Many have discussed the benefits of utilizing ADAM (Active Directory Application Mode) for their enterprise solutions.  


With introduction of ADAM,  developers now have the opportunity to utilize powerful directory capabilities without requiring extensive changes to a company's precious Active Directory environment.    This is important for a couple of reasons:


  1. Active Directory solutions require good planning and impact analysis for large customers.   As such, Active Directory architects like to limit schema changes that might make their ecosystem brittle.


  1. Security Managers generally like to  reduce the amount of sensitive data exposure for systems providing solutions through the DMZ.   While there are plenty of powerful security approaches to reduce risk with AD information utilized in less secure areas, having an intermediate system to buffer that exposure often provides some comfort for security teams


  1. Solution Architects/Developers generally like more a fluid capability to store unique information for the application solution on a separate system to create more abstractions and separation of concerns from other company systems.  This generally reduces time to  market and allowing for great flexibility in the design.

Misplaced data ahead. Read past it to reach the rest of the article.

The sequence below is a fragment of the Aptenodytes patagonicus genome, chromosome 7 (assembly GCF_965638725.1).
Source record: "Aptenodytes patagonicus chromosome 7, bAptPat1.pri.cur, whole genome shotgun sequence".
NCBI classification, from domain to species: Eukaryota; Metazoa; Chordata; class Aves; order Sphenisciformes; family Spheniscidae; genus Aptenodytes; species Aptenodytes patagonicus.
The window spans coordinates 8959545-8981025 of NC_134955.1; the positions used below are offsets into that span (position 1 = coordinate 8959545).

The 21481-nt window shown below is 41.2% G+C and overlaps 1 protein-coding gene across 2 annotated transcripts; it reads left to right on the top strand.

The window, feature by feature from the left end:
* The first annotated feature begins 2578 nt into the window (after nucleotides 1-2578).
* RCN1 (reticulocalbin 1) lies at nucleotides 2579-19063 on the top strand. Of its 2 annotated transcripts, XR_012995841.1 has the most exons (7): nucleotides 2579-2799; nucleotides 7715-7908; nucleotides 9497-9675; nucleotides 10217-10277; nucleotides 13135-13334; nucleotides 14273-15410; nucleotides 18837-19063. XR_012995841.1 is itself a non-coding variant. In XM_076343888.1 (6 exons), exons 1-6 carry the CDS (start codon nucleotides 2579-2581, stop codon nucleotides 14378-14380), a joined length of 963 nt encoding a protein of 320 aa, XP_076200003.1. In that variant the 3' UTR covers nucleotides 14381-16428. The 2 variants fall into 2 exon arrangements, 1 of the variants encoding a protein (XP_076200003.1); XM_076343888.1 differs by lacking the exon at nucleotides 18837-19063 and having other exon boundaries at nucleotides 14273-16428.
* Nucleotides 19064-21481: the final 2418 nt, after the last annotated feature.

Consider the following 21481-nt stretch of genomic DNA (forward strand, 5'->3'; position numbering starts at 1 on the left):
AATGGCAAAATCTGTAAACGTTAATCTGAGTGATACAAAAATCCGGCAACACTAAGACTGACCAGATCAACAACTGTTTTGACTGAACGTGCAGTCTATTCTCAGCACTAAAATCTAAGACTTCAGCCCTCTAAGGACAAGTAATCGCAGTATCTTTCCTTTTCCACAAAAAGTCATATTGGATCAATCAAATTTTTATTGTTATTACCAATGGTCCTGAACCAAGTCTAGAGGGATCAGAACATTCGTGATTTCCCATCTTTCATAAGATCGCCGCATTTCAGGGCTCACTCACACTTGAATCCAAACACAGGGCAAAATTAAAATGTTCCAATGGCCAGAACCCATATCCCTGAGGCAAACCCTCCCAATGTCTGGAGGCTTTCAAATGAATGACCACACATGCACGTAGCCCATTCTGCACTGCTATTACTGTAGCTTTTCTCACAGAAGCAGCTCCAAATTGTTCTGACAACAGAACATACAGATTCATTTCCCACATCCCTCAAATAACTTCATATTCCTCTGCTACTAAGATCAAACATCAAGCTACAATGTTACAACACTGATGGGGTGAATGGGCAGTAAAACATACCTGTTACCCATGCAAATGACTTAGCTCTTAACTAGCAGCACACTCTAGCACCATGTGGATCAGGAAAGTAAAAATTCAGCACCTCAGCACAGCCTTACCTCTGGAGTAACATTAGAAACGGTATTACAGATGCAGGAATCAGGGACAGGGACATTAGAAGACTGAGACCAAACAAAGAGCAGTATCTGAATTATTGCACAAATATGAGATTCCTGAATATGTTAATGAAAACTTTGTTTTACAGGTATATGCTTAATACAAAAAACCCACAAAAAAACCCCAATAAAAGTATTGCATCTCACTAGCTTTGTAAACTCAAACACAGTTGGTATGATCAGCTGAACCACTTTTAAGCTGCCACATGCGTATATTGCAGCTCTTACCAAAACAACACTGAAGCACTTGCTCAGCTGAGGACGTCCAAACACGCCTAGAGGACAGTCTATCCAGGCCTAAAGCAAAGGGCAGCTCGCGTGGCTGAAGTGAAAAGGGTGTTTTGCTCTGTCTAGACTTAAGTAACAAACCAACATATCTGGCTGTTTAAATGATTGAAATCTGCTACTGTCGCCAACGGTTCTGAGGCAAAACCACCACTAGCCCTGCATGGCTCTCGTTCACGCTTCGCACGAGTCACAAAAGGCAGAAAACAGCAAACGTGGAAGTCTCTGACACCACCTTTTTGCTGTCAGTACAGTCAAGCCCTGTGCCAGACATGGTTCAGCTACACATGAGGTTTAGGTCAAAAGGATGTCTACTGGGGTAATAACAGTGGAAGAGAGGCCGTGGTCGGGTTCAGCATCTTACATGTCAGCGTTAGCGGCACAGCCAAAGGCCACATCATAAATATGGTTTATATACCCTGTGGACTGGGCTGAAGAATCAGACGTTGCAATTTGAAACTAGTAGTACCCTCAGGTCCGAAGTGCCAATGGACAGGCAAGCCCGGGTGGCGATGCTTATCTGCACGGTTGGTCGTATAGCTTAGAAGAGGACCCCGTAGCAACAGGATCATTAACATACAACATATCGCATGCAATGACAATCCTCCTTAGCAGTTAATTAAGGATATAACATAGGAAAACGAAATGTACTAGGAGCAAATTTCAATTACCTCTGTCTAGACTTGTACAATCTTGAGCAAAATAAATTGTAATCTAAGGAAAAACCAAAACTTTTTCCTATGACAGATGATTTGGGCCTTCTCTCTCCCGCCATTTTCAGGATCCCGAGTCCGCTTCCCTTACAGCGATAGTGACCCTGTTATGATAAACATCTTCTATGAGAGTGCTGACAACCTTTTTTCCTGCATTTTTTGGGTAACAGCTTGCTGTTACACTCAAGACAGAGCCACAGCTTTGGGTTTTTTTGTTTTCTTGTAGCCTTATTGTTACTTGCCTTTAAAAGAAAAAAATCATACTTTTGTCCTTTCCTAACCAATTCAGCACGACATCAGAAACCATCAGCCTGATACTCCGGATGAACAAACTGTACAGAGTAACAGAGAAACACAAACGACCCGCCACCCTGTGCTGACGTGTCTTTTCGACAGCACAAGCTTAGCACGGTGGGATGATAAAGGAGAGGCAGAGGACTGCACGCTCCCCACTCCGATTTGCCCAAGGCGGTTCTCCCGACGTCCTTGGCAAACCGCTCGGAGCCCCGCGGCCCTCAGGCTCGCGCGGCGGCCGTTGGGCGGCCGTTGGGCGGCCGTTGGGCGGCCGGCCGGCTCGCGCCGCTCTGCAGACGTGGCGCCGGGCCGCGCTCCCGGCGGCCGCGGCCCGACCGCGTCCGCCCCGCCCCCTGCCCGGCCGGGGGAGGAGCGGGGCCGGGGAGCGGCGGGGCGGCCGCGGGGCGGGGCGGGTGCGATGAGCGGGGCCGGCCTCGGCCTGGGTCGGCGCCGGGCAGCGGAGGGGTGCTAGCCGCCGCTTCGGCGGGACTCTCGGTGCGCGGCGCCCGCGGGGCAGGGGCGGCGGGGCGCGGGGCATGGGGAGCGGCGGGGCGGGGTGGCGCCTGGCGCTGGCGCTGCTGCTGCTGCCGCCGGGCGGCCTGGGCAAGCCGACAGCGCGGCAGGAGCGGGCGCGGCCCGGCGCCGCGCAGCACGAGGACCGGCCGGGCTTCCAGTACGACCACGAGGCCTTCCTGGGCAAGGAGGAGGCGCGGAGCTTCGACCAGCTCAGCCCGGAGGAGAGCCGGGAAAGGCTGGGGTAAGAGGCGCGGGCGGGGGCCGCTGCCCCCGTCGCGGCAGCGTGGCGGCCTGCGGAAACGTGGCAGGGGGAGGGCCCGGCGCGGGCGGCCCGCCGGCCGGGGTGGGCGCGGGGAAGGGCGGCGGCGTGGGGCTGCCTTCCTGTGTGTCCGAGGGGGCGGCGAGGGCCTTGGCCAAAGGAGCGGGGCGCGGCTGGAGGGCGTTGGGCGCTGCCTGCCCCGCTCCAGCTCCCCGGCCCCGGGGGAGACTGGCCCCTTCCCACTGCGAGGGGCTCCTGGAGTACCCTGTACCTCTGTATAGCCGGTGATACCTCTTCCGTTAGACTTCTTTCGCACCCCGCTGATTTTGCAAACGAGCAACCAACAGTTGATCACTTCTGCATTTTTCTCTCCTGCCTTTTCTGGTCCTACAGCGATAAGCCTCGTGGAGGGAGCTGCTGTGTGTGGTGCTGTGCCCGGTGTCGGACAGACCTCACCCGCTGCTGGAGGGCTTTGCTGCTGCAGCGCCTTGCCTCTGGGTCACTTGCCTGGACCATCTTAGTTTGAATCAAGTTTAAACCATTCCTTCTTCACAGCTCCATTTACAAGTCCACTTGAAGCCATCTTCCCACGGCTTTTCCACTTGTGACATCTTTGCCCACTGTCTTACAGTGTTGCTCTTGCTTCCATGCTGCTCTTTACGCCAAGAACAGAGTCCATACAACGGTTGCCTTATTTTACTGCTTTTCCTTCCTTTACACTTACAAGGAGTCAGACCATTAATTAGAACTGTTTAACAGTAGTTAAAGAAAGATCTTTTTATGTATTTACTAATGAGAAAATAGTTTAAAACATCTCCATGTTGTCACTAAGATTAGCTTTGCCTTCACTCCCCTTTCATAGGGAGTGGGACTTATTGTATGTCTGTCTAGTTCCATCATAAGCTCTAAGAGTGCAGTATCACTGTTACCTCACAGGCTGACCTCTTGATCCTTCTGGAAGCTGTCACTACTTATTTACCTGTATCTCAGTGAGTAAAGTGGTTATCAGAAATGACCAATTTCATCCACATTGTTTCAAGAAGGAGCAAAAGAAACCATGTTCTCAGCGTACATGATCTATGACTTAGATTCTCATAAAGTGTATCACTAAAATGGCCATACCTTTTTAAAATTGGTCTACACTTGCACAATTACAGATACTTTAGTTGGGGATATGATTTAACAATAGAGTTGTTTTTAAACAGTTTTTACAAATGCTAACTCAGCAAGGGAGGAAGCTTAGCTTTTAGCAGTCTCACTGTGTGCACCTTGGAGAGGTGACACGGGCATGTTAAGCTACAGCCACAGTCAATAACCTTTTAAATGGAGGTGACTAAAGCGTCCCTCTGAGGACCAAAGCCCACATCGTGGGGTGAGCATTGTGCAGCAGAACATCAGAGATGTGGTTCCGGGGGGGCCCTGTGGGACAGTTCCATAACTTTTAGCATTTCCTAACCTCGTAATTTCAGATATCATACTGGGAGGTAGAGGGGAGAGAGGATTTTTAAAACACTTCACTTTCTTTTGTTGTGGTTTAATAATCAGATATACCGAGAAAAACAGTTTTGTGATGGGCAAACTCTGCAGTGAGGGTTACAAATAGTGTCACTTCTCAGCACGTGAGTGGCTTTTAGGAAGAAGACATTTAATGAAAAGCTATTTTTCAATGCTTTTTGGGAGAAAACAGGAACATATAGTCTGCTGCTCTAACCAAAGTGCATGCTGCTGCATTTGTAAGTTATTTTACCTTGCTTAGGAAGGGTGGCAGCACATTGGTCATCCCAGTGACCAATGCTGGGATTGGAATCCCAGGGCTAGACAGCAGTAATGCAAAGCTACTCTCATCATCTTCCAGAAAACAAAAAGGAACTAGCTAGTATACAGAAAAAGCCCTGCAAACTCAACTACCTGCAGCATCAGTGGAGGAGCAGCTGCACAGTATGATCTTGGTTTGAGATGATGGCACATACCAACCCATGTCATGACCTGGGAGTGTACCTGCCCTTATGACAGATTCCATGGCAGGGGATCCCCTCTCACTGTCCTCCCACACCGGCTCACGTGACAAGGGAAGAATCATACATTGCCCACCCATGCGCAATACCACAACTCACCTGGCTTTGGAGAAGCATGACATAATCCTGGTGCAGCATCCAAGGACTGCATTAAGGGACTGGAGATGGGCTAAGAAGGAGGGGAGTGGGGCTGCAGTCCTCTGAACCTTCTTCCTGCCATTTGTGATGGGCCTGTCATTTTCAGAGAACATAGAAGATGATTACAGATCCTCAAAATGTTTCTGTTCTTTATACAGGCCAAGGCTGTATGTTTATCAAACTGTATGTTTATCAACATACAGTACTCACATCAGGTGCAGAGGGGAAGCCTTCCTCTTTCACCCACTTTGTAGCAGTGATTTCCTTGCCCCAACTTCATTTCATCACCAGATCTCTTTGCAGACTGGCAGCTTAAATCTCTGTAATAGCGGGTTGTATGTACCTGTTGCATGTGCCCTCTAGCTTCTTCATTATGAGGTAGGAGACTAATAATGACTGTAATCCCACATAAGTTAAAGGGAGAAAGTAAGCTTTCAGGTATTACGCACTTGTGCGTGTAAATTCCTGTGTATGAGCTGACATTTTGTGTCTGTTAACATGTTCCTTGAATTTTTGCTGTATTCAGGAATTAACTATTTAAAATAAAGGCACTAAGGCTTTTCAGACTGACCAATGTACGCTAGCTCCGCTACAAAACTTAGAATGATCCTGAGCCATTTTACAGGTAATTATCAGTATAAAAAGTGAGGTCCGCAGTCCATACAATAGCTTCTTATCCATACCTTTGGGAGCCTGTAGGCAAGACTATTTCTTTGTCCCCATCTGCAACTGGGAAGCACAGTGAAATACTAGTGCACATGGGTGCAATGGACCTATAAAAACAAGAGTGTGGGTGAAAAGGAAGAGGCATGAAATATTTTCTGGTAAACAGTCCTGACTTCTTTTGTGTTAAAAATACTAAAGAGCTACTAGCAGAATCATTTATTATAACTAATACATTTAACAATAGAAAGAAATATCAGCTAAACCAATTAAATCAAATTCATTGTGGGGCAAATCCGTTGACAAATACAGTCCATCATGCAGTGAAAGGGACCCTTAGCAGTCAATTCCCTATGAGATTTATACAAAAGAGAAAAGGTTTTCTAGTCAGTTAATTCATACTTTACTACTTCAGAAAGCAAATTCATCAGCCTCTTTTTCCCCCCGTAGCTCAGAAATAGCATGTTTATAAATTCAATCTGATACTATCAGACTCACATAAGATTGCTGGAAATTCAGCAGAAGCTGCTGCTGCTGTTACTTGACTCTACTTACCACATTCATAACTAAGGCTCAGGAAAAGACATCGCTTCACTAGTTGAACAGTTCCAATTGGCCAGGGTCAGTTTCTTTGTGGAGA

ADAM offers to help provide for these capabilities while giving teams most of the benefits of mature AD systems (like good HA replication capabilities)


But there are trade offs which must be considered when we (as infrastructure architects) design, model, deploy and support these systems in our data centers.



You have decided to utilize ADAM in designing or modifying an infrastructure architecture to support the flexibility of application solutions.



How do we develop good infrastructure architectural designs with ADAM in large companies?  What approaches might work to develop architectures which keeps the benefits of ADAM while limiting potential challenges?




Organizations want to keep the solution data and AD data separate while allowing the ADAM schema model to be more adaptive as the solution evolves.


Organizations expect sensitive information in AD to be controlled and managed especially if this information is utilized in less secure communication areas of the network.


Organizations want to keep AD environments stable, predictable, consistent experiencing less schema changes over time than schema adaptations for specific application solutions


Organizations might promote a new ADAM system for every .net solution   This could significantly increase operating costs for an organization if such an event occurs.  This issue might become more compounded if organizations develop unique monitoring, backup/recovery, instrumentation, provisioning, schema standards for every ADAM directory.   


Furthermore, the more ADAM directories utilizing more information from AD, the more integration points which must be managed, monitored, and optimized.   Furthermore, these systems must be sized for these integration complexities (especially the AD)


Organizations promoting significant amounts of duplicate data in the wrong communication area might violate security policies or worse (laws).